Credit Suisse: Global wealth has soared 14% since 2010

  • Asia Pacific stands out as the key contributor of global wealth growth, accounting for 36% of global wealth creation since 2000 and 54% since 2010

The Credit Suisse Research Institute today released its second annual Global Wealth Report, which finds that Asia Pacific emerges as the key contributor of global wealth growth, accounting for 36% of all global wealth creation since 2000, and 54% since January 2010. Total global wealth has increased 14% from USD 203 trillion in January 2010 to USD 231 trillion in June 2011. Emerging markets remain the main wealth growth engine, with the fastest growth seen in Latin America, Africa and Asia. In the next five years, global wealth is expected to rise by 50% to USD 345 trillion and wealth per adult to increase 40% to reach USD 70,700, led by growth in emerging markets. The Report finds that emerging markets have considerable scope to increase personal wealth given their much lower ratio of net financial assets to income and a much lower debt-income ratio than found in mature economies. Aging is also expected to increase the demand for financial assets relative to real assets like housing.


Osama Abbasi, Chief Executive Officer Asia Pacific, Credit Suisse said: “Our second edition of the Global Wealth Report reconfirms again that these are times of unprecedented economic change, and a radical reconfiguration of the world’s economic order is taking shape. Emerging markets are important drivers of the global recovery and remain the key growth engines of global wealth.”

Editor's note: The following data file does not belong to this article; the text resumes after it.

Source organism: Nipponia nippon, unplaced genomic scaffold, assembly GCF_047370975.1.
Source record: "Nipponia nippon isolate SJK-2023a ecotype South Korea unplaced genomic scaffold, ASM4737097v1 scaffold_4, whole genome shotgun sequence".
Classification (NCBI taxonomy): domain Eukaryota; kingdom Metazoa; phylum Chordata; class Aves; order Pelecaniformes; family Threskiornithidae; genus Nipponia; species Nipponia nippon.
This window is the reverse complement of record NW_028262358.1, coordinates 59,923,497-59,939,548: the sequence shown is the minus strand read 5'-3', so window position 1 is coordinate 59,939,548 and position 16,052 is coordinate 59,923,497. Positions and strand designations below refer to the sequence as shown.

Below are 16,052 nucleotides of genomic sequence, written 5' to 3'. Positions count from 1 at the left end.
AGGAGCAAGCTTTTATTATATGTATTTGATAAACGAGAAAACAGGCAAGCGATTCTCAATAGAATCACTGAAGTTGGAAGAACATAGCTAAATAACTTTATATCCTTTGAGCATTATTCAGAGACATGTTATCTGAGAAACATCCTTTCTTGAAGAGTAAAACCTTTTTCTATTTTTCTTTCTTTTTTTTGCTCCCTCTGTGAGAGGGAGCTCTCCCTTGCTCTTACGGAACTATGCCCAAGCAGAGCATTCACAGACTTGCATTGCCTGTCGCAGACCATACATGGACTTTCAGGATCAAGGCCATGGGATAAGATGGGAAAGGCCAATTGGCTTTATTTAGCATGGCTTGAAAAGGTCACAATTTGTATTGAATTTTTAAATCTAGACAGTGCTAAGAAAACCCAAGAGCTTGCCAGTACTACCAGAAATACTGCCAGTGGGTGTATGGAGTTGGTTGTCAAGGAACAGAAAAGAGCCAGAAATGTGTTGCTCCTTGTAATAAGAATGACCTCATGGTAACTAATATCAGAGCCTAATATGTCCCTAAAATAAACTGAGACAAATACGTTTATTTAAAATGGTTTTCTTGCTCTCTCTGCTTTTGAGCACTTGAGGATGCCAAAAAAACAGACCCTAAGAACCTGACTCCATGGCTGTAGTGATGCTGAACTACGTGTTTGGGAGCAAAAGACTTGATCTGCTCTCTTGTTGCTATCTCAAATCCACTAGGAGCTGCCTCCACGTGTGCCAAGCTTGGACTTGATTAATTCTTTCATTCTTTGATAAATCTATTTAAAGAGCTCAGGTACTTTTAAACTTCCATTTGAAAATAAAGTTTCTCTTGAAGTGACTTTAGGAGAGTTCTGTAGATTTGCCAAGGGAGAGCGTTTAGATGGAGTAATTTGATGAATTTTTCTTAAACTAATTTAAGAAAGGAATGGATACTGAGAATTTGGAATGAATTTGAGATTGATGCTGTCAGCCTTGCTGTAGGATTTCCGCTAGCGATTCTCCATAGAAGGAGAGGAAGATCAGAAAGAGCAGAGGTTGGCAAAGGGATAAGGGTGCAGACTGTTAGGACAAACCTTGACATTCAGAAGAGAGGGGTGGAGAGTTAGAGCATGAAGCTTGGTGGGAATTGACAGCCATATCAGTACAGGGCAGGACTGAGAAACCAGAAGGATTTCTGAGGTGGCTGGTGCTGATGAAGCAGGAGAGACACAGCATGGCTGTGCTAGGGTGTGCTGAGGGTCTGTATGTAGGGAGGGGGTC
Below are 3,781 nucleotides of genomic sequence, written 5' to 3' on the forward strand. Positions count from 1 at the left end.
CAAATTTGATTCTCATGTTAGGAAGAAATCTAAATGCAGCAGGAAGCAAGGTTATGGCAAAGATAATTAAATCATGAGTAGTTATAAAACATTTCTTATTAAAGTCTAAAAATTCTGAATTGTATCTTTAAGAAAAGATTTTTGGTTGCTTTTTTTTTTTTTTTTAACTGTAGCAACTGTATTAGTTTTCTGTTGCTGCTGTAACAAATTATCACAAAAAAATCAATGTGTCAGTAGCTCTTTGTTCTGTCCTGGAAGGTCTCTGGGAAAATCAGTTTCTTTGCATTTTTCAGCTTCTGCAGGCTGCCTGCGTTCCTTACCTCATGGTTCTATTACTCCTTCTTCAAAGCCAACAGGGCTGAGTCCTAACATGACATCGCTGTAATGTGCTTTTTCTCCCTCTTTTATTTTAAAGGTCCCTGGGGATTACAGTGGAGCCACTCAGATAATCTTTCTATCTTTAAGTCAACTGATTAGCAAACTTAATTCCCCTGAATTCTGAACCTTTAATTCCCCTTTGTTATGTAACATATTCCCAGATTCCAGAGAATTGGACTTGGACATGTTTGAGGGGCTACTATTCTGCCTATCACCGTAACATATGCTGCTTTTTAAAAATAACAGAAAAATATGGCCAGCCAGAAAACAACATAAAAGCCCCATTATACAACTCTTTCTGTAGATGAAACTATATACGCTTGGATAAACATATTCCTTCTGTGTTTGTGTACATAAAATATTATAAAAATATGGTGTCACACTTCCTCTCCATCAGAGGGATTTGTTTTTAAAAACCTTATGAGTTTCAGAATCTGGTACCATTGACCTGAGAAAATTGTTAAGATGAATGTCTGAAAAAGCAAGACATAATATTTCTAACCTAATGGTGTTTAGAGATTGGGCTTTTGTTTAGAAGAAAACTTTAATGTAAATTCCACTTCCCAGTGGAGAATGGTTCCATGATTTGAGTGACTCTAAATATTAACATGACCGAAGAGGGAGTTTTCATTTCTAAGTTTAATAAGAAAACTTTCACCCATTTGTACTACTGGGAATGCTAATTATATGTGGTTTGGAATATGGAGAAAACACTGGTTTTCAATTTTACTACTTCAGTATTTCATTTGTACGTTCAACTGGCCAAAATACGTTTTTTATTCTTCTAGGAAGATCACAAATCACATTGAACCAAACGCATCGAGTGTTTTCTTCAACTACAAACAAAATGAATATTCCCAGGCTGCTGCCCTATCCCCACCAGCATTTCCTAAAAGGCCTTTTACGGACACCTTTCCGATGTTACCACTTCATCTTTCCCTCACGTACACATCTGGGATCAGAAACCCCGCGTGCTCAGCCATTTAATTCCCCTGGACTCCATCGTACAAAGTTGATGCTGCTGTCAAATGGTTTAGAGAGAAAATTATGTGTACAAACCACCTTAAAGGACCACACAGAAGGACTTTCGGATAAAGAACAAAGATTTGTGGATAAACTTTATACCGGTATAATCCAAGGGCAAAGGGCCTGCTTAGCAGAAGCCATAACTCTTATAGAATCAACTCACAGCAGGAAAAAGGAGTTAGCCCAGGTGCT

The Credit Suisse Global Wealth Report 2011 finds that total global wealth increased 14% from USD 203 trillion in January 2010 to USD 231 trillion in June 2011 on the back of continued economic recovery from the global financial crisis. Wealth per adult increased 9% from USD 46,600 in January 2010 to USD 51,000 in June 2011 with the fastest growth registered in Latin America, Africa and Asia. The USA stood out as the largest wealth generator in the world over the 18 months, adding USD 4.6 trillion to global wealth. Asia Pacific was the main contributor to the rise in global wealth during the period, with China, Japan, Australia and India among the top six contributors to global wealth accumulation . Asia Pacific stands out as the key contributor of global wealth growth, accounting for 36% of global wealth creation since 2000 and 54% since 2010.

Total household wealth in Asia Pacific increased 23% from USD 61 trillion in January 2010 to USD 75 trillion in June 2011. This sharply contrasted with the 9.2% and 4.8% total wealth growth in North America and Europe over the same period respectively, reflective of the global megatrend of the continued shift of economic power from the developed world to emerging economies. The Report finds that Europeans are sitting on much higher average debt per adult at USD 25, 550, versus USD 9,227 in Asia Pacific. The sharp divergence in indebtedness in Europe and Asia provides significant scope for Asia and Europe to work together to relieve the euro debt crisis.

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